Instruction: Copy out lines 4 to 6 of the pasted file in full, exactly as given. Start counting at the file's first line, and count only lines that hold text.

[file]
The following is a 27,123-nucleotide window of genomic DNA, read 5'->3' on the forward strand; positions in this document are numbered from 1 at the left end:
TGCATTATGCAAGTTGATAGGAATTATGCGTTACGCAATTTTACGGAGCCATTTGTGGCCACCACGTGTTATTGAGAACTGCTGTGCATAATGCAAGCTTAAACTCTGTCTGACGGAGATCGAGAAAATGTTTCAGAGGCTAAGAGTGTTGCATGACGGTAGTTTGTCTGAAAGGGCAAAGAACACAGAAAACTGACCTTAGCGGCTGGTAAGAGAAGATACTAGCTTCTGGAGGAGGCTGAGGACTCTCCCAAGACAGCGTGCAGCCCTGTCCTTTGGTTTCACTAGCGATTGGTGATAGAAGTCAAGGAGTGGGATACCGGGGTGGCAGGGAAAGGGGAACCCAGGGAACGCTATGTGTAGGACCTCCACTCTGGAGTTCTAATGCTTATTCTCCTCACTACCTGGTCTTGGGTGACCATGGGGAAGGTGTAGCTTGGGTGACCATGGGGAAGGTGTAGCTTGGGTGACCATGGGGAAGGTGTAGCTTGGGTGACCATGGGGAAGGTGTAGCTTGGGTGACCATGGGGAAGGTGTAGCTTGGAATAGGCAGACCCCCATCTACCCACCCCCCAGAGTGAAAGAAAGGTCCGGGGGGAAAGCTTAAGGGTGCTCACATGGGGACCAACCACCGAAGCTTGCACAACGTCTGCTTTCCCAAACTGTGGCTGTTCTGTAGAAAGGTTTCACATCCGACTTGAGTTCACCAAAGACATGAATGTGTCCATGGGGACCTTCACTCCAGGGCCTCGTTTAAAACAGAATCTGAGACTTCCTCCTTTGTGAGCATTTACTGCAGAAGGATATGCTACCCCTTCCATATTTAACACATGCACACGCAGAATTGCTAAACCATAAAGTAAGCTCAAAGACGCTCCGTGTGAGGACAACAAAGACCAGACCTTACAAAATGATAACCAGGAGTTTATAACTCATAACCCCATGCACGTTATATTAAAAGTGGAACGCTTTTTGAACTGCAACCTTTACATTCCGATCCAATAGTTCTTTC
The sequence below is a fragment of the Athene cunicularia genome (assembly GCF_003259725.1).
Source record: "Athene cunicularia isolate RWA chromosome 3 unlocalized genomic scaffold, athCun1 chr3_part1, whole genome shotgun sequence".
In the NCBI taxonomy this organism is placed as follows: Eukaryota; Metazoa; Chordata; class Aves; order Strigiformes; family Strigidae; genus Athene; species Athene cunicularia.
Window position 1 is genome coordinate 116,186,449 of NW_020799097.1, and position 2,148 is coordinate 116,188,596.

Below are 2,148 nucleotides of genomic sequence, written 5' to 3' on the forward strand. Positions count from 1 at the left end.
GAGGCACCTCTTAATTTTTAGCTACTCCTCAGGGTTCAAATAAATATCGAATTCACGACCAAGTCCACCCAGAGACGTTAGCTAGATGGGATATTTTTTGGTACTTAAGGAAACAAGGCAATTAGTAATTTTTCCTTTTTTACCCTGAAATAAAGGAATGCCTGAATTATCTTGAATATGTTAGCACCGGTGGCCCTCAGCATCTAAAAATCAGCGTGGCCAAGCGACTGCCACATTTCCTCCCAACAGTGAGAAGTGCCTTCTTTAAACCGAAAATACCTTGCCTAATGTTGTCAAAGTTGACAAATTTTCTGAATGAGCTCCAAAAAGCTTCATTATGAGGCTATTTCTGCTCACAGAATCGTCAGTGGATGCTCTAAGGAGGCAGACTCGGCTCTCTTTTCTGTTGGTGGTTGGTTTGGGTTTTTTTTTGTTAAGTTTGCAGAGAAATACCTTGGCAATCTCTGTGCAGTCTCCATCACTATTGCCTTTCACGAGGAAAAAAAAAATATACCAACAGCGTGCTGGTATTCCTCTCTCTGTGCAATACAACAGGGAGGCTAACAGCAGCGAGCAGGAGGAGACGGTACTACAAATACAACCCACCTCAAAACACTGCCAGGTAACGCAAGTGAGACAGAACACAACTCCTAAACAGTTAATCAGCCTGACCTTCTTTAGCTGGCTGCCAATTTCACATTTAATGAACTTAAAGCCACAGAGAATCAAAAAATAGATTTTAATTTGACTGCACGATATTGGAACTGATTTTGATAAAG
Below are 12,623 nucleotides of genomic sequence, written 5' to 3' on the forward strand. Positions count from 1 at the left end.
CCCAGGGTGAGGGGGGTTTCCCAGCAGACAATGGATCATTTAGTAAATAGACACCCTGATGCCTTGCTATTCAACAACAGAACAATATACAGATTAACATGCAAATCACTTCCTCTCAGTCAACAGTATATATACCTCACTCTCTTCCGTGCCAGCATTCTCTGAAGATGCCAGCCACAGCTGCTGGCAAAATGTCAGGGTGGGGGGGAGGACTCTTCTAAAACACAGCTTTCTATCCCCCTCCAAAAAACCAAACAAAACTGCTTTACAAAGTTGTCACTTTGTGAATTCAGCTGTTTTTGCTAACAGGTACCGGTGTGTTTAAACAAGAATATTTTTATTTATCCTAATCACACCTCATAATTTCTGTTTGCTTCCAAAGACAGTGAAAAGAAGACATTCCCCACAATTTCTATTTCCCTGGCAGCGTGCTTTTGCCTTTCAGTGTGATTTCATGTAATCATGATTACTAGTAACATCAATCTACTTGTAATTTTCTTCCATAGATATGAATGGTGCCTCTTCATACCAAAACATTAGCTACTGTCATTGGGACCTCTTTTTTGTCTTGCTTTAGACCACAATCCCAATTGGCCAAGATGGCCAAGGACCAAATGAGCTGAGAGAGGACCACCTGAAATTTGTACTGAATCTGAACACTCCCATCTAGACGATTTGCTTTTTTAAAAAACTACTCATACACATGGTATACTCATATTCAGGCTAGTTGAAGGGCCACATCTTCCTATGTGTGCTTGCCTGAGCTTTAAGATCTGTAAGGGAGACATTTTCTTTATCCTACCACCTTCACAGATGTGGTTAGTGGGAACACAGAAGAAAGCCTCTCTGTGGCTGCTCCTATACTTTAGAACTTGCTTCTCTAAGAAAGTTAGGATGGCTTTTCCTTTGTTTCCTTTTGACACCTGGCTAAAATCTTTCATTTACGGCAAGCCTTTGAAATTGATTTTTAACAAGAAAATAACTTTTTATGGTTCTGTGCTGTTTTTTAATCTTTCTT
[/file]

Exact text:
Source record: "Athene cunicularia isolate RWA chromosome 3 unlocalized genomic scaffold, athCun1 chr3_part1, whole genome shotgun sequence".
In the NCBI taxonomy this organism is placed as follows: Eukaryota; Metazoa; Chordata; class Aves; order Strigiformes; family Strigidae; genus Athene; species Athene cunicularia.
Window position 1 is genome coordinate 116,186,449 of NW_020799097.1, and position 2,148 is coordinate 116,188,596.